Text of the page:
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“Bite-Size Bits of Local, National, and Global History”
Mahaning Heights in Washington, District of Columbia — The American Northeast (Mid-Atlantic)
 

“What Magic Has Been Wrought Here”

A Self-Reliant People

 

—Greater Deanwood Heritage Trail —

 
“What Magic Has Been Wrought Here” Marker image. Click for full size.
By Allen C. Browne, May 6, 2017
1. “What Magic Has Been Wrought Here” Marker
Inscription. On, May 18,1966, Crowds Gathered here to witness Lady Bird Johnson (1912-2007) rededicate eight acres of Watts Branch Park.

“No one more than the residents of this area knows what magic has been wrought here at Watts Branch,” observed the First Lady. Hundreds of volunteers had cleared tons of garbage, replacing it with flower beds, trees, and well-manicured grass. But Lady Bird Johnson's Capital Beautification initiative didn't stop with surface beauty. She raised America's awareness of the threats from pollution, urban decay, and lack of recreational opportunities.

Despite the attention to Watts Branch, city officials ignored the blight of Kenilworth Dump, formerly located across the railroad tracks to your right. Back in 1942, when they selected the dump's location, officials simply saw it as remote from downtown. They ignored how close it was to River Terrace, Deanwood, and surrounding communities. For decades, smoke from burning garbage polluted the air and land, and toxic run-off contaminated the landscape, Watts Branch, and the Anacostia.

Still people found ways to benefit from the dump. Some adults tracked the arrival of department store trucks filled with useable goods and recycled them, often repairing them for their use or for sale. Longtime
“What Magic Has Been Wrought Here” Marker image. Click for full size.
By Allen C. Browne, May 6, 2017
2. “What Magic Has Been Wrought Here” Marker
resident Thomas Childs recalled childhood adventures in the dump. “We would take our wagons and … go shopping” for parts to make go-carts. Despite continuous complaints, Kenilworth Dump was not closed until 1968, after seven-year-old Kelvin Mock died tragically in a pile of burning trash. Although illegal dumping continued into the 1990s, the reclaimed grounds now offer public recreation.
 
Erected by Cultural Tourism DC. (Marker Number 13 of 15.)
 
Location. 38° 54.108′ N, 76° 56.551′ W. Marker is in Mahaning Heights, District of Columbia, in Washington. Marker is at the intersection of Nannie Helen Burroughs Avenue, Northeast and Minnesota Avenue, Northeast when traveling east on Nannie Helen Burroughs Avenue, Northeast. Touch for map. Marker is in this post office area: Washington DC 20019, United States of America.
 
Other nearby markers. At least 8 other markers are within one mile of this marker, measured as the crow flies. Designed to Compete (about 800 feet away, measured in a direct line); With These Hands (approx. half a mile away); Fort Mahan (approx. 0.6 miles away); A Whirl on the Ferris Wheel (approx. 0.6 miles away); National Training School for Women and Girls/ Nannie Helen Burroughs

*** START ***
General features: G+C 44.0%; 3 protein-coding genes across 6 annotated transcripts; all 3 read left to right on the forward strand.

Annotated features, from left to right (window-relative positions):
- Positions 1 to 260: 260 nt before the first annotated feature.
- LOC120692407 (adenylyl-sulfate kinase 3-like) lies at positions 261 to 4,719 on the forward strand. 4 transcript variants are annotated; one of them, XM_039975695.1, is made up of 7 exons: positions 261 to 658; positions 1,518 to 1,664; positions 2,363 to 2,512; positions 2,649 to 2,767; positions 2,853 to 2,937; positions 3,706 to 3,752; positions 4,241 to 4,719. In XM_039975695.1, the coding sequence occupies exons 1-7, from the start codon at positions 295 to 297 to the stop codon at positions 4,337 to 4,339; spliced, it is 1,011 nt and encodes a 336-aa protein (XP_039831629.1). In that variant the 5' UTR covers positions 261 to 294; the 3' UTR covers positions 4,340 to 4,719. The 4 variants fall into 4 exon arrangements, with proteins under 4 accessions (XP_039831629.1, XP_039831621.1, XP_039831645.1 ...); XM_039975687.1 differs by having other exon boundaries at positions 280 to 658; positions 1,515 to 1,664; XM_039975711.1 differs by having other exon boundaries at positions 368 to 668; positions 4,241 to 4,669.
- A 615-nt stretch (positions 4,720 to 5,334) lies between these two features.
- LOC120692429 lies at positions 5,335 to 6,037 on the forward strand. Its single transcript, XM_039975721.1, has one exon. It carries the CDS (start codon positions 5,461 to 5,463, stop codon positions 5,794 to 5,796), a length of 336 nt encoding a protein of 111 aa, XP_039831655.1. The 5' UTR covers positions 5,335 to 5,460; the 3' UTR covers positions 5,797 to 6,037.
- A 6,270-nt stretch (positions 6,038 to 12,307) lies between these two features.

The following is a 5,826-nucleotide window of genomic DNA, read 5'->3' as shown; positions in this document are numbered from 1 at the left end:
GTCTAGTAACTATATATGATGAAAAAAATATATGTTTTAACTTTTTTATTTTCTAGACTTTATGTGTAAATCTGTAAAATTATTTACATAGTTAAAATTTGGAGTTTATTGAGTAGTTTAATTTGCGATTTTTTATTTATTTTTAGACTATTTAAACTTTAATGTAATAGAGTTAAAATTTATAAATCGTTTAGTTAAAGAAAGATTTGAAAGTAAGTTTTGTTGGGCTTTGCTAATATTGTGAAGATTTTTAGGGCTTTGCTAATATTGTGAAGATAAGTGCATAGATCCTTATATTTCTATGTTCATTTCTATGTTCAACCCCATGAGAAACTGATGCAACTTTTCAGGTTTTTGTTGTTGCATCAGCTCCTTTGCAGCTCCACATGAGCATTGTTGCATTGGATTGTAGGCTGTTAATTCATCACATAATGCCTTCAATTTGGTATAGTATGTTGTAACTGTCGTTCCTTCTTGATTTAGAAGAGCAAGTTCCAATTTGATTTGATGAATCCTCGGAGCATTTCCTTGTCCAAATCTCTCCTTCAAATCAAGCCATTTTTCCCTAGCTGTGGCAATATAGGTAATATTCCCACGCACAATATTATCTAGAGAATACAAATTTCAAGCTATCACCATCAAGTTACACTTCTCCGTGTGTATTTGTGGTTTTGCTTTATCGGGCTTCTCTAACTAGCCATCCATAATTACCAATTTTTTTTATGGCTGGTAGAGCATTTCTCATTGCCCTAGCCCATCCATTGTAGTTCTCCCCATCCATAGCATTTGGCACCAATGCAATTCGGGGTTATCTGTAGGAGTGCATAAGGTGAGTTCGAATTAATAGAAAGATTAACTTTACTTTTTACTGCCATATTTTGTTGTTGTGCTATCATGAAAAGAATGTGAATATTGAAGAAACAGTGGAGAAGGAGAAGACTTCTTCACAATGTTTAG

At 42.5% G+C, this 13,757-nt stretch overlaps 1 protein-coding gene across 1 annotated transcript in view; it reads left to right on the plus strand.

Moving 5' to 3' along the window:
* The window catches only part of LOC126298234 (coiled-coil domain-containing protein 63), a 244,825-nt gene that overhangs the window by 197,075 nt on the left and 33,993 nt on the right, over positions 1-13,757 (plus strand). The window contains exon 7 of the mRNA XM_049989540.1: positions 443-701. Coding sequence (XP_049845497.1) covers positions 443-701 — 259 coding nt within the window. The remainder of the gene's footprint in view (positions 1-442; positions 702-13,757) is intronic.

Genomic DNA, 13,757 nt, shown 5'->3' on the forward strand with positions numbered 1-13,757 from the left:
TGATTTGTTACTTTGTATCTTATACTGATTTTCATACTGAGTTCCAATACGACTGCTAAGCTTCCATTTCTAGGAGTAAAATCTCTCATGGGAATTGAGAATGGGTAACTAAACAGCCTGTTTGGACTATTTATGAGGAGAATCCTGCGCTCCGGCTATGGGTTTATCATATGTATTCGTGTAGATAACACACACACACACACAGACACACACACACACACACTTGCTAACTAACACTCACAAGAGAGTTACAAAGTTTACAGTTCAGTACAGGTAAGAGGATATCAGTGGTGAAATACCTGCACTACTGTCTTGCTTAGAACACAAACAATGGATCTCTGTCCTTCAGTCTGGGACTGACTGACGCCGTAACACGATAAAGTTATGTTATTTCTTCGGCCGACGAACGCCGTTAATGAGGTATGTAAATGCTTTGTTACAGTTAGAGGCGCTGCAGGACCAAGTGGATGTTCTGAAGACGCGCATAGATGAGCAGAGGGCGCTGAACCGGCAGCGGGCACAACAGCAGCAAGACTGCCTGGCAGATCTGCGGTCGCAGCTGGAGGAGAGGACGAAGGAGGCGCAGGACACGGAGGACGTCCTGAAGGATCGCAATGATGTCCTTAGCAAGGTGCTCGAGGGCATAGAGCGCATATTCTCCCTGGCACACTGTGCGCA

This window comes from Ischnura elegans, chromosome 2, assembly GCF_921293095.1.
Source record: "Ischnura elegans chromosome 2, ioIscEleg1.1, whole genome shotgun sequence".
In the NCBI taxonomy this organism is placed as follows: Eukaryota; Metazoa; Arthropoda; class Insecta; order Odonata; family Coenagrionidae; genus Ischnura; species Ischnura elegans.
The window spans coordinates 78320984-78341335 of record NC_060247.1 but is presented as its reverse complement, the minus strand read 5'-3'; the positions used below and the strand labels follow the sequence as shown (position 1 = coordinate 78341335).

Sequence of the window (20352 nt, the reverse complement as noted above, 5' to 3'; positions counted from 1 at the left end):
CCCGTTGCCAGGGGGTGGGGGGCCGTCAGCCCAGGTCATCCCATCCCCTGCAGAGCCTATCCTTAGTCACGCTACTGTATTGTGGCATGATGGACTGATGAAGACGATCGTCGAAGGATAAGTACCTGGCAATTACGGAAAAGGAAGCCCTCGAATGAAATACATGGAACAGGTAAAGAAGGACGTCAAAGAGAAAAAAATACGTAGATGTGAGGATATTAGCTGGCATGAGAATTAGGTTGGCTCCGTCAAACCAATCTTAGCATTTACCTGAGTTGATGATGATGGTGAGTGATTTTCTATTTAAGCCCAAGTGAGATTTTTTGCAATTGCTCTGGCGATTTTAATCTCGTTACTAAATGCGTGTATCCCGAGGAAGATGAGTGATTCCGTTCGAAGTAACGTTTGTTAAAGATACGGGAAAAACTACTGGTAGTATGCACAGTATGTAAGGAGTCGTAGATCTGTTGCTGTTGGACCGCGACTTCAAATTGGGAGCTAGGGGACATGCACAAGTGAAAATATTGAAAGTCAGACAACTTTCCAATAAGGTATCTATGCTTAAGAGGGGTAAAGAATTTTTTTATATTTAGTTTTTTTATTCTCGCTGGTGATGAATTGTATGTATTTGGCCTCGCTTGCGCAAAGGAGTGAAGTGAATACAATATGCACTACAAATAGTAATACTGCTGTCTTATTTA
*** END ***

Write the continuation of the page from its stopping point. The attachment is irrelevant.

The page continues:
Beautification image. Click for full size.
By Allen C. Browne, May 6, 2017
3. Beautification
Residents of Lincoln Heights prepare flower beds as part of the beautification drive, 1966.
Close-up of photo on marker
(approx. ¾ mile away); A Day at the Picture Show (approx. 0.9 miles away); Fort Chaplin (approx. one mile away); Original Federal Boundary Stone NE 9 (approx. 1.1 miles away).
 
Categories. Environment
 
Rededication image. Click for full size.
By Allen C. Browne, May 6, 2017
4. Rededication
Lady Bird Johnson rededicates Watts Branch Park, May 18, 1966
Close-up of photo on marker
The Politics of Trash image. Click for full size.
By Allen C. Browne, May 6, 2017
5. The Politics of Trash
A Washington Post editorial of 1968 placed the tragedy of Kelvin Mock's death in the context of the larger trash disposal issue.
Close-up of photo on marker
Burning Garbage image. Click for full size.
By Allen C. Browne, May 6, 2017
6. Burning Garbage
Smoke billowed from burning garbage at the dump, while men unloaded their cargo of discards in 1967.
Close-up of photo on marker
Former Dump image. Click for full size.
By Allen C. Browne, May 6, 2017
7. Former Dump
A city official surveys the former Kenilworth Dump after its reclamation for parkland, 1970. The PEPCO plant is in the background.
Marvin Gaye Park<br>Lady Bird Johnson Meadow image. Click for full size.
By Allen C. Browne, May 6, 2017
8. Marvin Gaye Park
Lady Bird Johnson Meadow
Marvin Gaye<br>“The Prince of Soul” image. Click for full size.
By Allen C. Browne, May 6, 2017
9. Marvin Gaye
“The Prince of Soul”
2010 Portrait of Marvin Gaye by G. Byron Peck
 
 
Credits. This page was last revised on May 17, 2017. This page originally submitted on May 8, 2017, by Allen C. Browne of Silver Spring, Maryland. This page has been viewed 72 times since then. Photos:   1, 2, 3, 4, 5, 6. submitted on May 8, 2017, by Allen C. Browne of Silver Spring, Maryland.   7, 8, 9. submitted on May 11, 2017, by Allen C. Browne of Silver Spring, Maryland. • Bill Pfingsten was the editor who published this page.
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